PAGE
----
In Ireland Irish tartans are not really popular and seldomly worn. Additionally, there is no Irish national tartan. The success of Irish tartans can rather be seen in the North American sphere.

Frequently asked questions on Irish kilts

Irish in Kilts – Do the Irish Wear Kilts?

The simple answer to the question ‘Do Irish People Wear Kilts?’ is yes: Irish people wear kilts. However, it depends on the occasion. If you are a piper in an Irish pipe band, you might wear a saffron kilt or sometimes also a tartan kilt. 

Otherwise, it is very rare to see Irish in kilts in Ireland, as wearing kilts is rather a Caledonian custom.

Are Kilts Irish or Scottish?

If you ever wondered “Are Kilts Scottish or Irish”, then the answer is both: Kilts definitely originate in Scotland and have a far longer, richer and more acknowledged cultural heritage than the kilt in Ireland. Think of Bonnie Prince Charlie who wore tartan to affirm his Scottish identity back in the 1740s

Btw: The original tartan jacket still exists and its style is now known as the Prince Charlie Jacket. Irish kilts emerged with the existence of the Gaelic Revival in the mid- to late 1800s as part of a Gaelic cultural attire that was seen as non-English.

What is the difference between Scottish and Irish Kilts?

There are two major differences between Scottish and Irish kilts. 

  1. The first one is that Scottish kilts are mostly tartan, whereas Irish kilts are mostly of solid colour such as saffron or green. 
  2. The second difference is that Scottish tartans represent and symbolise clans and families or surnames. This tradition of Irish family tartans has emerged in Ireland only from the 1960s onwards, particularly to foster a commercial industry in North America. 

In a nutshell: Tartans to symbolise particular family names are not part of an old Irish heritage tradition.

How many different tartan are there?

There are estimated to be between 2.500 – 4.000 different Scottish tartans. Some websites offer a tartan finder, with which you can find and view tartans by surname, tartans by clan and more.

Buying kilts in Ireland – Where can I do this?

In all honesty, unless you have a strong connection to a pipe band in Ireland or are a piper yourself, better not buy an Irish kilt. Rather investigate getting an authentic Scottish tartan kilt. So if you ever come across an alleged Irish kilt for sale, question its origin and its cultural significance.

Did the Irish have tartans?

Irish people have been wearing tartans for centuries. However, these tartans were of Scottish origin. When you see Irish in kilts, then you mostly see solid colour kilts (mostly saffron or green).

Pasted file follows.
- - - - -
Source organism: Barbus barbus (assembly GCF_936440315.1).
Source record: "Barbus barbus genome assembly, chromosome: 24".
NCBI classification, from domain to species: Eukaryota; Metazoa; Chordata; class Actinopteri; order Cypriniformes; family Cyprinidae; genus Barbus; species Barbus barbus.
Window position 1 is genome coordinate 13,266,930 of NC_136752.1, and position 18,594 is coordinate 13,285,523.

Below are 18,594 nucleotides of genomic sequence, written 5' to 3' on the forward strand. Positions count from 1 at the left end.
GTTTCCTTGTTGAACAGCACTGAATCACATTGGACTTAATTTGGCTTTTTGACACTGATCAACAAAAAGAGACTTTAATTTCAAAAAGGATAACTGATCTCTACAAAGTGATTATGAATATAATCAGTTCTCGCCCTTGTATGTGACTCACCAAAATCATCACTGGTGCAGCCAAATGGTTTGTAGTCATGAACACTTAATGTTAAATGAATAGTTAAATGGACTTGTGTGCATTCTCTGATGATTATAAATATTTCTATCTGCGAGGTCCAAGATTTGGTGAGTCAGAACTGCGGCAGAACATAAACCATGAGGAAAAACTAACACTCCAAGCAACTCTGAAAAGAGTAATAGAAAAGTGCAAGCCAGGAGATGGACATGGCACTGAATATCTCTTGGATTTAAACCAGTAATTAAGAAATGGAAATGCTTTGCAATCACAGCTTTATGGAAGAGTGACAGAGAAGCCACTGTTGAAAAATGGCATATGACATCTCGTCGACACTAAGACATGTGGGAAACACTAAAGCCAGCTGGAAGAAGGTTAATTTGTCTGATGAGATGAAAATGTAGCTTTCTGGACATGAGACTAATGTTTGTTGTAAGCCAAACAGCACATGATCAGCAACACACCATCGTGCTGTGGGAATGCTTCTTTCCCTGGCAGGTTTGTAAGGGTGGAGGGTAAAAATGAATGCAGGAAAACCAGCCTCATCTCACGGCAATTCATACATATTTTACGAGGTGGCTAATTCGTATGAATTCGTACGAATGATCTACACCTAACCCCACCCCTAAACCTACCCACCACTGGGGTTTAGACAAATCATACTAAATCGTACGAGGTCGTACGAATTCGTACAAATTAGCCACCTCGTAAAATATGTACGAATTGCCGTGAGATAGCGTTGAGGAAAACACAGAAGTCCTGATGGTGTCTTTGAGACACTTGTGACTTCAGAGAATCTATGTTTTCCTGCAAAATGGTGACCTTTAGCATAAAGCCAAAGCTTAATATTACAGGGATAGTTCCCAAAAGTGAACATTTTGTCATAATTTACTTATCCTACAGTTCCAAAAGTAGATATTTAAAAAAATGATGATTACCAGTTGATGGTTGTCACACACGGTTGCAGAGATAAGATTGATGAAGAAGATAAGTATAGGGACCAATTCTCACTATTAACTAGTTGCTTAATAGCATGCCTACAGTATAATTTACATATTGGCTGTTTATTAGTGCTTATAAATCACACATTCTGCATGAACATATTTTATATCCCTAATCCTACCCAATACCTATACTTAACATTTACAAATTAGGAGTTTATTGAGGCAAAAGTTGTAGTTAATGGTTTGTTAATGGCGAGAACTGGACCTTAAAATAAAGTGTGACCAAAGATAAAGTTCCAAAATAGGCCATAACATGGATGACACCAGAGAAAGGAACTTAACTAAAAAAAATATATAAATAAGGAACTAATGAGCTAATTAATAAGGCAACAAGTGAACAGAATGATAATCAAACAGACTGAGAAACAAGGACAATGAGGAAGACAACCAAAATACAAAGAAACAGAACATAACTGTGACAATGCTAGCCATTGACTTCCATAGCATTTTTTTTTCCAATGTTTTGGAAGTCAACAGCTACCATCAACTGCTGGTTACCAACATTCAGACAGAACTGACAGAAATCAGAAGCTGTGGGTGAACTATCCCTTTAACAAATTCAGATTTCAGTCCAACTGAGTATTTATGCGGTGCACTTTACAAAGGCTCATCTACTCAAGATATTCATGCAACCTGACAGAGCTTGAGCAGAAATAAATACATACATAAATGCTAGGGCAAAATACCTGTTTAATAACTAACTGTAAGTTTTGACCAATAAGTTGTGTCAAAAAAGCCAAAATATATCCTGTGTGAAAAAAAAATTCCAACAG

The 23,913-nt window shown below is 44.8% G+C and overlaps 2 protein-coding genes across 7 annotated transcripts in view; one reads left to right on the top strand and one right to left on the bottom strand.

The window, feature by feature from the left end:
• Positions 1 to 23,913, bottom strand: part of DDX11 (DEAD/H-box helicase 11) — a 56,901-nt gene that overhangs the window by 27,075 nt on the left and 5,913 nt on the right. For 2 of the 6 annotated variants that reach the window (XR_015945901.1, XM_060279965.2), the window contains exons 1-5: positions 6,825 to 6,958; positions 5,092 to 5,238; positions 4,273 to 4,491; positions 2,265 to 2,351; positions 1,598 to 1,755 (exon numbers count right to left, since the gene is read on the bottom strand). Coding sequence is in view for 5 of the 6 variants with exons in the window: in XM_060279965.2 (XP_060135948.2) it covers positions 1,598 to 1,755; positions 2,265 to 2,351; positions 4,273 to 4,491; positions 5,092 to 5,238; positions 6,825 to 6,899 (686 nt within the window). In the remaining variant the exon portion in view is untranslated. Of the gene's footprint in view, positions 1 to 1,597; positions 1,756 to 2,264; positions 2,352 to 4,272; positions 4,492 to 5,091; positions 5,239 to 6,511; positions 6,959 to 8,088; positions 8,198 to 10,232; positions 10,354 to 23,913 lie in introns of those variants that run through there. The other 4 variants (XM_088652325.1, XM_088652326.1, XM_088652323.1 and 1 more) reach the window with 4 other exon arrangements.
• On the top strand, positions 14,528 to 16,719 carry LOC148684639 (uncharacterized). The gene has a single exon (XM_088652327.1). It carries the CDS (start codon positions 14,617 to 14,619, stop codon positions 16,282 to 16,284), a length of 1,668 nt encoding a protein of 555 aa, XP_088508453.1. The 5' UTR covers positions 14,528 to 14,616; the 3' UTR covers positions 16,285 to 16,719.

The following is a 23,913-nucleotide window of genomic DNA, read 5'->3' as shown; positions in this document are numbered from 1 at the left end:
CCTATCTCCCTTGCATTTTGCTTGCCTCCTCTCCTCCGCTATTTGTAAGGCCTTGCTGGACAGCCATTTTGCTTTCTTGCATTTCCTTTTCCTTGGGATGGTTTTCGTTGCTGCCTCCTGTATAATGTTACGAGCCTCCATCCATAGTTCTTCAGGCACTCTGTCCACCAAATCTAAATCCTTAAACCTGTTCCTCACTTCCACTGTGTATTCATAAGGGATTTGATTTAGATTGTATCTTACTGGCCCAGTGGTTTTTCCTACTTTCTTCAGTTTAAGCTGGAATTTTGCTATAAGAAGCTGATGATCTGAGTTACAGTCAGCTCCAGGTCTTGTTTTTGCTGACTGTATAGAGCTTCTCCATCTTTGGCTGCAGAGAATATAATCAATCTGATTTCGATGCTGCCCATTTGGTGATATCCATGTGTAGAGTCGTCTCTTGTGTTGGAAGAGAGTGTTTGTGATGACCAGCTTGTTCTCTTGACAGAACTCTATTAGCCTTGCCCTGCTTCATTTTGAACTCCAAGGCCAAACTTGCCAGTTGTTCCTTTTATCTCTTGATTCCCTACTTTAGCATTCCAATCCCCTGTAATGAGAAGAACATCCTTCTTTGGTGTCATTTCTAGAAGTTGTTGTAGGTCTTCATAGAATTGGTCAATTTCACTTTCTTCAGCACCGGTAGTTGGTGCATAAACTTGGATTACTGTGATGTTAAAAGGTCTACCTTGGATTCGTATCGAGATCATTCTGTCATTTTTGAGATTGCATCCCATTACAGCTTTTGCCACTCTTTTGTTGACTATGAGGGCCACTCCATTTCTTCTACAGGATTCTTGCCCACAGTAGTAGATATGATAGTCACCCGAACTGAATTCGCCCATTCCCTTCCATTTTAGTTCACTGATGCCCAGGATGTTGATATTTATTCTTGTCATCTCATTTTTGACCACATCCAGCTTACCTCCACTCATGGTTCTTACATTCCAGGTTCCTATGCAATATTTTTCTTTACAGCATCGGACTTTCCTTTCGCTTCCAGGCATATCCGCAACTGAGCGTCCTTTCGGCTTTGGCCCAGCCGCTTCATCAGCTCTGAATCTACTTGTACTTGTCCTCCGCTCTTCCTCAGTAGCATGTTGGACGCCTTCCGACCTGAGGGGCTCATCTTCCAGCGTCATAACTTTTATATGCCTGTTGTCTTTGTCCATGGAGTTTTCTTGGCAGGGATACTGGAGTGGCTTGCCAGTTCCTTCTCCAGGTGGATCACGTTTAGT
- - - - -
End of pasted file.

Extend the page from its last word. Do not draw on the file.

Irish tartans, especially Irish tartans by surname, is a modern invention (from the 1960s onwards) mostly geared towards North American tourists.

What are Irish Kilt Accessories?

If you are looking for Irish kilt accessories for your Irish kilt outfit, you might want to have the following items:


In Scotland you might see some men wearing headgear. The two types which are commonly used are the Balmoral and the Glengarry. Many men decided to go without headgear though.

Irish Sporran

Example of a Sporran, Belt and Kilt Pin with the Scottish Thistle Emblem. Photo: Thaiphoto via Canva

The sporran is part of the traditional kilt and is a pouch that functions as a kind of pocket (Although there is also a type of utility kilt, most kilts don’t have pockets). In Irish or Scottish Gaelic sporran means “purse”. Often it is made of fur or leather and ornamented in a way to complement the style of the kilt outfit.


Very often the buckle of the belt and the sporran are of a similar design to complement each other.

Kilt Pin

A kilt pin is an ornate accessory to highlight one’s heritage or affiliation. Usually kilt pins are worn in the lower right side of the kilt’s front. Some people have their personally designed kilt pins. Kilt pins are thus a great way to add a special touch to a kilt outfit.

Kilt Hose

Detail from the single edged blade , Sgian Dubh and the traditional Kilt hose.
Detail from the single edged blade, the Sgian Dubh, and the traditional Kilt hose. (Photos: (l) anya; (r) smanter both via Canva)

Kilt socks worn with a kilt are called hose and are mostly made from wool. They are traditionally knee high and can be adorned with decorative ribbons.

The Sgian Dubh

The Sgian Dubh is a relatively small single-edged blade or knife (in Scottish Gaelic sgian means knife) that is sometimes worn as part of the kilt attire.

The Brian Boru Jacket

The Brian Boru Jacket named after the Irish High king is a formal attire made from Barathea wool. It finishes in line with the waist in order not to hide any features of the kilt such as the sporran. Very often it is decorated with ornate buttons and cuffs.

The Kilkenny Jacket

Whereas the Brian Boru Jacket is more for formal occasions, the Kilkenny Jacket is more for casual occasions and is often seen in the colour green.

Ghillie Brogues

The traditional kilt shoe is the Ghillie Brogues. Mostly made of leather, also custom made Tartan Ghillie Brogues exist. You need a bit of practice to tie the brogues (Irish for shoes), as the laces wrap around your calf. This shoe is often used for dancing as well.

Shiny Ghillie Brogues with long leather laces. Photo: nadrochiy via Canva

Scottish Kilts vs Irish Kilts

Hopefully this quick overview of the history of Irish kilts and kilts tartan popularity in Ireland have helped you. 

Now you should be able to answer questions like ‘Do Irish wear kilts’ or ‘Is a kilt Irish or Scottish?’ and quickly even point out the differences between a Scottish kilt and an Irish kilt. 

You also know that there is no such thing as an Irish national kilt or that the tradition of both Irish kilts by surname and Irish kilts by county, such as the County Cork tartan, is very young and has been motivated by clever sales people.

Feel free to drop us a line if you have any questions about Irish kilts.